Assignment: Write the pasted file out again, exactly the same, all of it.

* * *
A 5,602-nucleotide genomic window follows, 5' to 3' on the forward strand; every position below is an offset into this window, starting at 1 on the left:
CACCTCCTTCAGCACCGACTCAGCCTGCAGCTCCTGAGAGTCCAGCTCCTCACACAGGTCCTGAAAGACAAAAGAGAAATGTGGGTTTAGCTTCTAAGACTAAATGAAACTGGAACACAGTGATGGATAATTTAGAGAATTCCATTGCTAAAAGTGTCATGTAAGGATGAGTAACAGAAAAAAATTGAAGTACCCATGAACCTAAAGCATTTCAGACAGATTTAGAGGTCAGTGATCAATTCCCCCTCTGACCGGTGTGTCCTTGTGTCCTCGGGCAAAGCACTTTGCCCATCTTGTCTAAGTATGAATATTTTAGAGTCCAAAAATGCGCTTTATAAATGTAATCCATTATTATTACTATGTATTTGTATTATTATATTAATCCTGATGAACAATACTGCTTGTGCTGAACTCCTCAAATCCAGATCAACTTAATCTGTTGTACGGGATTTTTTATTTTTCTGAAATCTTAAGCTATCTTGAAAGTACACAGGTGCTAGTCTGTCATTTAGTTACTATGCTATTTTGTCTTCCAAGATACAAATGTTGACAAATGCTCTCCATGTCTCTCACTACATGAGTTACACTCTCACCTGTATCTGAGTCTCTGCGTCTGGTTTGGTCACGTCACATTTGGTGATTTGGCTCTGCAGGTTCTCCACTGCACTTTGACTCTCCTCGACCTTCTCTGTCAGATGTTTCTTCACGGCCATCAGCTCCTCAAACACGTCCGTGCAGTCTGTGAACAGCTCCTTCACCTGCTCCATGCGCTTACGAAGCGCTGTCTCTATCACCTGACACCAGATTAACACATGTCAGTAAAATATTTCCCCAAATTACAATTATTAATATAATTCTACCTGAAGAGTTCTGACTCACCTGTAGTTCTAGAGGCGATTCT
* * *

A 5,602-nucleotide genomic window follows, 5' to 3' on the forward strand; every position below is an offset into this window, starting at 1 on the left:
CACCTCCTTCAGCACCGACTCAGCCTGCAGCTCCTGAGAGTCCAGCTCCTCACACAGGTCCTGAAAGACAAAAGAGAAATGTGGGTTTAGCTTCTAAGACTAAATGAAACTGGAACACAGTGATGGATAATTTAGAGAATTCCATTGCTAAAAGTGTCATGTAAGGATGAGTAACAGAAAAAAATTGAAGTACCCATGAACCTAAAGCATTTCAGACAGATTTAGAGGTCAGTGATCAATTCCCCCTCTGACCGGTGTGTCCTTGTGTCCTCGGGCAAAGCACTTTGCCCATCTTGTCTAAGTATGAATATTTTAGAGTCCAAAAATGCGCTTTATAAATGTAATCCATTATTATTACTATGTATTTGTATTATTATATTAATCCTGATGAACAATACTGCTTGTGCTGAACTCCTCAAATCCAGATCAACTTAATCTGTTGTACGGGATTTTTTATTTTTCTGAAATCTTAAGCTATCTTGAAAGTACACAGGTGCTAGTCTGTCATTTAGTTACTATGCTATTTTGTCTTCCAAGATACAAATGTTGACAAATGCTCTCCATGTCTCTCACTACATGAGTTACACTCTCACCTGTATCTGAGTCTCTGCGTCTGGTTTGGTCACGTCACATTTGGTGATTTGGCTCTGCAGGTTCTCCACTGCACTTTGACTCTCCTCGACCTTCTCTGTCAGATGTTTCTTCACGGCCATCAGCTCCTCAAACACGTCCGTGCAGTCTGTGAACAGCTCCTTCACCTGCTCCATGCGCTTACGAAGCGCTGTCTCTATCACCTGACACCAGATTAACACATGTCAGTAAAATATTTCCCCAAATTACAATTATTAATATAATTCTACCTGAAGAGTTCTGACTCACCTGTAGTTCTAGAGGCGATTCT